Surviving Snow Days
February 19, 2014

This winter has provided more snow days than I can ever remember having—for myself as a child and for my children. If you are like my family and the many families I have talked to recently, sometimes you just need some fresh ideas about what to do when you are stuck at home. Try these 8 fun activities to help everyone enjoy their snow days when you feel like you’ve run out of things to do.

1. Build a fort. Kids will have a blast building a fort out of couches, tables, chairs, sheets and blankets. Get creative! This is a fun activity we do often in our house on cold, snowy days. We bring blankets, stuffed animals, books, snacks, flashlights, and games out and spend the day using our imaginations in our forte.

2. Make an obstacle course. Use your imagination and spread pillows or cushions out like stepping stones across the floor and pretend that you are leaping on rocks across a river, trying not to fall into the water or be eaten by an alligator. Kids will love being able to climb, balance, and jump on furniture (only with your permission of course). It gets their creative juices flowing and also helps them to use up some energy.

3. Get outside. Just because school was cancelled, doesn’t mean the kids necessarily need to stay inside. If it’s not too cold or icy, go outside and make snowmen, igloos, snow angels, or have a snowball fight. Head to one of these great sledding locations in the Lehigh Valley and Philadelphia area. Once you’re out of the house, try taking a bottle of bubbles out in the freezing temperatures. It’s fun to watch the bubbles freeze and then pop! 

4. Make home-made play dough. This is a fun activity that I do with my kids from time to time. It’s really simple and it provides hours of enjoyment for both of them, who are ages 2 and 8. I have used this play dough recipe, but there are all sorts of others available online. 

 5. Make some home-made bird feeders. Making home-made bird feeders is a fun project for kids of all ages. Check out my previous post to find out how you and your kids can make some special treats for your outdoor feathery friends.

6. Make crafts out of natural items. In our house, we have a plethora of sticks, rocks, acorns, pine cones, and feathers that have been collected by my kids while hiking and playing outdoors. All of these items make great supplies for all sorts of crafts to use alone, or in conjunction with other art supplies.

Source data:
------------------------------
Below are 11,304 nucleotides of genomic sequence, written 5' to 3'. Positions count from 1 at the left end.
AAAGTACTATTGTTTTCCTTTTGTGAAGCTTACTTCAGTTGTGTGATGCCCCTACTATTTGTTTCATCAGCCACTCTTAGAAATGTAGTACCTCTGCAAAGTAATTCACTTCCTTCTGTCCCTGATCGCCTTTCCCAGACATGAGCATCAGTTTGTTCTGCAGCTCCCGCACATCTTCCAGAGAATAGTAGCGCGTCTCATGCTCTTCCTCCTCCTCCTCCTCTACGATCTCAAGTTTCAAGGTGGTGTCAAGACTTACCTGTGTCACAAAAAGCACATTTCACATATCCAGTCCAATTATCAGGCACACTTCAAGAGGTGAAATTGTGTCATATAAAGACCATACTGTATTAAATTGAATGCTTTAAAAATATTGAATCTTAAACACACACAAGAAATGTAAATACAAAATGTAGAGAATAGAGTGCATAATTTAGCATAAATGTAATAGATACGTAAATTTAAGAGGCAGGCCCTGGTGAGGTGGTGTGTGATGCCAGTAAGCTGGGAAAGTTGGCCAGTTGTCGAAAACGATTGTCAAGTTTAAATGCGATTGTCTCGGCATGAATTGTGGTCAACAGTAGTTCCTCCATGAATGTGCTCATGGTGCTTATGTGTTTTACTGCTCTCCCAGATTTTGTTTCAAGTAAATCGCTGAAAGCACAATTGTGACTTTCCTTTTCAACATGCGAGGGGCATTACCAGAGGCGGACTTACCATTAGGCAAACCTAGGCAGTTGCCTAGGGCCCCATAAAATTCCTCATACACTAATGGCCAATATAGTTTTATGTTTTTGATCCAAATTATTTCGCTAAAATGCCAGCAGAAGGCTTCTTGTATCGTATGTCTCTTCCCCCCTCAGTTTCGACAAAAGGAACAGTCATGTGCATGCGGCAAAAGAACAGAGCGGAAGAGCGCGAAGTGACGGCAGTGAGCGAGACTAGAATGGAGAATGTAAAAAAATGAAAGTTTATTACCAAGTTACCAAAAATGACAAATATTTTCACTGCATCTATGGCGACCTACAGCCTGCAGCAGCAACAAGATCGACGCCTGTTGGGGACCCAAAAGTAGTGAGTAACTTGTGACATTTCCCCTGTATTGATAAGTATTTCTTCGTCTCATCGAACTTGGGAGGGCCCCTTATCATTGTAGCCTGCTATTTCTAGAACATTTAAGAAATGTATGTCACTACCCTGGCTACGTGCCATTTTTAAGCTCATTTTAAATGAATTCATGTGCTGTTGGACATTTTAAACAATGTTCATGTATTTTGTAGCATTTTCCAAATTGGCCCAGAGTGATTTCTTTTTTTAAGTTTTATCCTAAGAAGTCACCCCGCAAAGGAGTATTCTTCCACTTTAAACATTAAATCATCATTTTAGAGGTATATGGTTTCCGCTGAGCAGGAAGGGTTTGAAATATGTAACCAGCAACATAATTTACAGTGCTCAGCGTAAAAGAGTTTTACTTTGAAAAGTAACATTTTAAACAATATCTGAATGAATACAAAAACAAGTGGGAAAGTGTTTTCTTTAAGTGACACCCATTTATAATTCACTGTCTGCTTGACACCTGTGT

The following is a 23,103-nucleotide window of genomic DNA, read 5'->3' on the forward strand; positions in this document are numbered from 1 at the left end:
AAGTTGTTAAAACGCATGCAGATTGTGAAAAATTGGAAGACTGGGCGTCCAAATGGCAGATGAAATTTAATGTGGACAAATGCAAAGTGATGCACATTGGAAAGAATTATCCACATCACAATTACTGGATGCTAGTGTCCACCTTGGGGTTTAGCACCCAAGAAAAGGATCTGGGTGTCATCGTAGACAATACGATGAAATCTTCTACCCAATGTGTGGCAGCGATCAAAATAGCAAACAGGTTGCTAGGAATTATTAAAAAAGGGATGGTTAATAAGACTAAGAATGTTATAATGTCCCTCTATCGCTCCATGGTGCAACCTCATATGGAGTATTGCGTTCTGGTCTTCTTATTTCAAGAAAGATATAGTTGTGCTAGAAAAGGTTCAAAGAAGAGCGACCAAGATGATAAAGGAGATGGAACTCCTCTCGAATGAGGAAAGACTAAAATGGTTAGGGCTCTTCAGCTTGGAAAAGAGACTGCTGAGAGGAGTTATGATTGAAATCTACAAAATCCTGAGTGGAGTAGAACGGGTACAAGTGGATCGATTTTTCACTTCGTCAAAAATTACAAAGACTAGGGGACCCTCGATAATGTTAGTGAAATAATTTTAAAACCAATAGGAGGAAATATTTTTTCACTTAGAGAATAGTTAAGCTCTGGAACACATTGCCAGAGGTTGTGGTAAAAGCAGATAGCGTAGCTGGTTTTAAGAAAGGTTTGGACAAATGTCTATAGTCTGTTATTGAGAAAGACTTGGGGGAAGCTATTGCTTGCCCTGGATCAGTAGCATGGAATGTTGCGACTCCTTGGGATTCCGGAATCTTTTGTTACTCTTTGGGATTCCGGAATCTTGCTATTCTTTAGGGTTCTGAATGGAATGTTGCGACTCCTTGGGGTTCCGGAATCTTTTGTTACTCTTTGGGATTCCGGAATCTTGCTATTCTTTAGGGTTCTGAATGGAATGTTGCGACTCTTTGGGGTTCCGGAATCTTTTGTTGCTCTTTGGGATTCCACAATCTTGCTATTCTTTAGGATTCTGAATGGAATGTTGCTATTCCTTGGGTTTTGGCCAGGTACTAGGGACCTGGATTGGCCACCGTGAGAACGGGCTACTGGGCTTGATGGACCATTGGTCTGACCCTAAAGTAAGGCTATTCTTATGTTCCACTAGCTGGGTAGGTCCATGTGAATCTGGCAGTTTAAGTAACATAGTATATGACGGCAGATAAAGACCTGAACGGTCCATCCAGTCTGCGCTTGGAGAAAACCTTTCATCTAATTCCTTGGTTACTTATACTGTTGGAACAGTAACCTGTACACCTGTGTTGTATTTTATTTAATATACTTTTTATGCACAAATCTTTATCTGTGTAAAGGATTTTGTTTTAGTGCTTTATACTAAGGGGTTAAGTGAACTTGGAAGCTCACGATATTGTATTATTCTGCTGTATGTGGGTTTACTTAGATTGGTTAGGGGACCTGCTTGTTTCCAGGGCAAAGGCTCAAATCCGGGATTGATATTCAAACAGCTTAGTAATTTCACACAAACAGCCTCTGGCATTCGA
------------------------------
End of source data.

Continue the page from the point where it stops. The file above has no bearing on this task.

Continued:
7. Make your own crayons. What family with kids doesn’t have tons of broken crayons around? Don’t throw them away—make new ones! Your kids will love having “new” crayons and it’s a great way to reinforce how easy it is to recycle.

8. Make a list of outdoor places you’d like to visit or things you’d like to do when it’s warm. When it’s cold, icy, and you’re not able to spend much time outdoors, it’s fun to think about all of the things you’ll do and places you’ll visit when the weather warms up. It’s a good time to plan and research for day trips and vacations too. I find that kids love to be involved in making these plans. Browse our online trip planning resources to find great suggestions for all-season fun!


April 20, 2015 (9)
America’s National Parks are getting a lot of welcome attention right now, due to the National Park Service’s 100th anniversary in 2016.
December 23, 2015 (5)
This winter, try making your own pull-behind sled, also called a pulk or pulka.
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Tip of the Day

Help a neighbor: Whether it’s the season for shoveling snow, raking leaves, or weeding their garden, your kids will get double benefits from being outdoors and building community.

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